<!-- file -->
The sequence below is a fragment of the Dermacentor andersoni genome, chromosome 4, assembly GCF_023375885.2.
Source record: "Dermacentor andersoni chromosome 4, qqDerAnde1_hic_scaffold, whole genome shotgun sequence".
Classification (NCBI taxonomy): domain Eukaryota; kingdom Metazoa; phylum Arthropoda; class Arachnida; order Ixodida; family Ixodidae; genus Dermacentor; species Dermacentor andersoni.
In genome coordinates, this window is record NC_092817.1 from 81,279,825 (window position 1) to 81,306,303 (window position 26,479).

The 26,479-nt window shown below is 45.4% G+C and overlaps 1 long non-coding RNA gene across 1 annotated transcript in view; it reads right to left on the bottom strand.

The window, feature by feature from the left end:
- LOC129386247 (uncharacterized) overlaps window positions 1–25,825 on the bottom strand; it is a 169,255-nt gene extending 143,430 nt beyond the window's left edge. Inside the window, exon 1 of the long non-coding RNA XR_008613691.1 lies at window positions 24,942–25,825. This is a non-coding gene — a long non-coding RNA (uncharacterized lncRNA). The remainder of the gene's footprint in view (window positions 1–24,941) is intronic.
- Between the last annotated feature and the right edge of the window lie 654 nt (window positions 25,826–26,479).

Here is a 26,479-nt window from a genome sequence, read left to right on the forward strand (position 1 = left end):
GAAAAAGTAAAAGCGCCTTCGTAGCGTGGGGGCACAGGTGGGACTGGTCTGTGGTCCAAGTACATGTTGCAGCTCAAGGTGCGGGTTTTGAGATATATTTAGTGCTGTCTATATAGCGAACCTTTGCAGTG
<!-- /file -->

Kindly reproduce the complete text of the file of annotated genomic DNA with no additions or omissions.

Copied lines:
The sequence below is a fragment of the Dermacentor andersoni genome, chromosome 4, assembly GCF_023375885.2.
Source record: "Dermacentor andersoni chromosome 4, qqDerAnde1_hic_scaffold, whole genome shotgun sequence".
Classification (NCBI taxonomy): domain Eukaryota; kingdom Metazoa; phylum Arthropoda; class Arachnida; order Ixodida; family Ixodidae; genus Dermacentor; species Dermacentor andersoni.
In genome coordinates, this window is record NC_092817.1 from 81,279,825 (window position 1) to 81,306,303 (window position 26,479).

The 26,479-nt window shown below is 45.4% G+C and overlaps 1 long non-coding RNA gene across 1 annotated transcript in view; it reads right to left on the bottom strand.

The window, feature by feature from the left end:
- LOC129386247 (uncharacterized) overlaps window positions 1–25,825 on the bottom strand; it is a 169,255-nt gene extending 143,430 nt beyond the window's left edge. Inside the window, exon 1 of the long non-coding RNA XR_008613691.1 lies at window positions 24,942–25,825. This is a non-coding gene — a long non-coding RNA (uncharacterized lncRNA). The remainder of the gene's footprint in view (window positions 1–24,941) is intronic.
- Between the last annotated feature and the right edge of the window lie 654 nt (window positions 25,826–26,479).

Here is a 26,479-nt window from a genome sequence, read left to right on the forward strand (position 1 = left end):
GAAAAAGTAAAAGCGCCTTCGTAGCGTGGGGGCACAGGTGGGACTGGTCTGTGGTCCAAGTACATGTTGCAGCTCAAGGTGCGGGTTTTGAGATATATTTAGTGCTGTCTATATAGCGAACCTTTGCAGTG